Show, don’t tell

I get a lot of manuscripts from my students in jail and my students in the community. They say, “Here’s a story from my childhood,” or “Just like you said, I wrote about my first arrest.”
As I start to read, I look for one thing – a quotation mark – dialogue. It usually means a scene. Showing instead of telling. Great. I know the story will be interesting because I’ll feel like I’m right there.

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4 responses to “Show, don’t tell

  1. But where does the showing stop??? Don’t we need to know about the scene and the body language of the speakers?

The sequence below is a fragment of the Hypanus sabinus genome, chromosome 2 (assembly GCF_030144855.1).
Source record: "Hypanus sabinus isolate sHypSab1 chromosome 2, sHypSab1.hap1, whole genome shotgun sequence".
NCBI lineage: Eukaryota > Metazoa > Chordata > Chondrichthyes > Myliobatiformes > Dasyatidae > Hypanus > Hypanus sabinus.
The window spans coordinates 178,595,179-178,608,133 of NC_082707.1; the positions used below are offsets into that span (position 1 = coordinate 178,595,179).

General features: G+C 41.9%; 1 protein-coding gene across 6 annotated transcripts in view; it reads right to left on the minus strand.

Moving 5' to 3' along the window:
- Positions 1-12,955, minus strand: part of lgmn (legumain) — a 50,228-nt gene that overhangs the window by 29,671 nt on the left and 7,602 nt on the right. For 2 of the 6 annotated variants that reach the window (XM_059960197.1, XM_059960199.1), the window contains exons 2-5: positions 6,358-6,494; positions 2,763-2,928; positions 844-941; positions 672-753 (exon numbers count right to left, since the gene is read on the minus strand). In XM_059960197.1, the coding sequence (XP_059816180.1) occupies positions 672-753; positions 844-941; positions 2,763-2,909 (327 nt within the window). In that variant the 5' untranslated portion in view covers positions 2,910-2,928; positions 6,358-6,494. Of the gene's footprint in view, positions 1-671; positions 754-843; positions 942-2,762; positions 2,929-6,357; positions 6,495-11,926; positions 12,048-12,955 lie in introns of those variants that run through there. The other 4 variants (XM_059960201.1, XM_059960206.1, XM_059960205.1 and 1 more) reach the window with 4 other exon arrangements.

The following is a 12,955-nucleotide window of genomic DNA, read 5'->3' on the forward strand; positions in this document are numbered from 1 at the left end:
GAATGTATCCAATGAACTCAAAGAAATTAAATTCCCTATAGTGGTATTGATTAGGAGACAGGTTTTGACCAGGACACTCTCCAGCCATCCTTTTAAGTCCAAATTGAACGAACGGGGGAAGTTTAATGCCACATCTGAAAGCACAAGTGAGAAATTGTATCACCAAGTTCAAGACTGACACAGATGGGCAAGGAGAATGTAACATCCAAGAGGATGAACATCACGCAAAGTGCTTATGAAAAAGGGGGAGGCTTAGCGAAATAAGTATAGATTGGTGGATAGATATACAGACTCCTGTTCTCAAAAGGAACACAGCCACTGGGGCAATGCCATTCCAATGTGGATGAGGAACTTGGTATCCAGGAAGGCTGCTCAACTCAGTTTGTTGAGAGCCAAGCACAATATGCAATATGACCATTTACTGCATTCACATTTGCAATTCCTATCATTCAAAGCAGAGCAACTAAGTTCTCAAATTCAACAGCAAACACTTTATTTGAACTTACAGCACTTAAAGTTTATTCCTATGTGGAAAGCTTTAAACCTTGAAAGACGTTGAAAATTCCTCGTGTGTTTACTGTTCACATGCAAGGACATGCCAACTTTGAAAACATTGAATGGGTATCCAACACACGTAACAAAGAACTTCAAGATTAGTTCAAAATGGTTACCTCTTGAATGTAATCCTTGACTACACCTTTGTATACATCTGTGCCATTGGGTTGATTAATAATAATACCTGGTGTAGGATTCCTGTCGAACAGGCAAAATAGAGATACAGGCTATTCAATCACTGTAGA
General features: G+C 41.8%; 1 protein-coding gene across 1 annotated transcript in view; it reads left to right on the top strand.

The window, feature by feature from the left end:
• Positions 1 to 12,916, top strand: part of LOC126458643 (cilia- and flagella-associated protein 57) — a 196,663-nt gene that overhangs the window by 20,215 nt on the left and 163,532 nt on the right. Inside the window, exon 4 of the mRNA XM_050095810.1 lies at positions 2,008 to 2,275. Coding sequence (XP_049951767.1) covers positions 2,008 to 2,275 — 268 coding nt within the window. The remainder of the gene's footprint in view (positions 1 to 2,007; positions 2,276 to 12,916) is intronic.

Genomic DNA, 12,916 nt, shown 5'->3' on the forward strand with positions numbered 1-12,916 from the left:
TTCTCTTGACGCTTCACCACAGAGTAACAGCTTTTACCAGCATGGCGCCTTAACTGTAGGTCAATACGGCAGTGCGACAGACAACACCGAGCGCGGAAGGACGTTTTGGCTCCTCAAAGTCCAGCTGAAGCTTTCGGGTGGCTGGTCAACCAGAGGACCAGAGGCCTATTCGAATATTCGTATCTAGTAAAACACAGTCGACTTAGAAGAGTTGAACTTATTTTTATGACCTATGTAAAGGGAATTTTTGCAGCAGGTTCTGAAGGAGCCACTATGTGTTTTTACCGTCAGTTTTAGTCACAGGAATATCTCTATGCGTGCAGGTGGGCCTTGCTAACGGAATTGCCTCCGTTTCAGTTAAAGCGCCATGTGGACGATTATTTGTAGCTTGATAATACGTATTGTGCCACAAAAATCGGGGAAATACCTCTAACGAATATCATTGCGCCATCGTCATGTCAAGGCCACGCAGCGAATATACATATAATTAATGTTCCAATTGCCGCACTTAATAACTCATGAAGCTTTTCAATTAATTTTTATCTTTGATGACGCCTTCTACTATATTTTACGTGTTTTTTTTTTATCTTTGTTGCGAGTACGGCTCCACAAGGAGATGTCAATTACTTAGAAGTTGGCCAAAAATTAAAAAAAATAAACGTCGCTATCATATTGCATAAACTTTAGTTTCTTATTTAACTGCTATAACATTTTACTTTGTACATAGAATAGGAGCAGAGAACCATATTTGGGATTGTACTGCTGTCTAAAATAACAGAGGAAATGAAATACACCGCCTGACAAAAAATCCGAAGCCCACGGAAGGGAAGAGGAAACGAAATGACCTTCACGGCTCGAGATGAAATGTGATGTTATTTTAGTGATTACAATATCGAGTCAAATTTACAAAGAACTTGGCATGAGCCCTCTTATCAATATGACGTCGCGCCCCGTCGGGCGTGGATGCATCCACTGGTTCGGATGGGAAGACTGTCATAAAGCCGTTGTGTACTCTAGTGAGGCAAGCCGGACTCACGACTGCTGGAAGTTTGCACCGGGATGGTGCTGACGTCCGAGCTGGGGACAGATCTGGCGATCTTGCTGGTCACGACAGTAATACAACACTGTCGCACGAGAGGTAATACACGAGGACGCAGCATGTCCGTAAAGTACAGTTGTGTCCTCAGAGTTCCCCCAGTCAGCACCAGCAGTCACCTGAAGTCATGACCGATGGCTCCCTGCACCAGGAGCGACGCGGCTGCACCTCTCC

I use a lot of dialogue and I’m not sure where showing stops and script writing begins…

    • Yes, you’re right. An article, a short story cannot be all ‘show.’ There has to be some ‘tell.’ Some writers say that for fiction the proportion is twenty percent tell, and eighty percent show.

      In any case, when we show people falling out of an airplane, it’s important to know how they got there.

  2. An excellent book on this topic is ‘Showing and Telling’ by Laurie Alberts. Lots of great examples from great works. Really goes into detail when you switch from showing to telling. Cost me $21 at Chapters. Also remember with dialogue: dialogue means conflict and without conflict you’ve no story.

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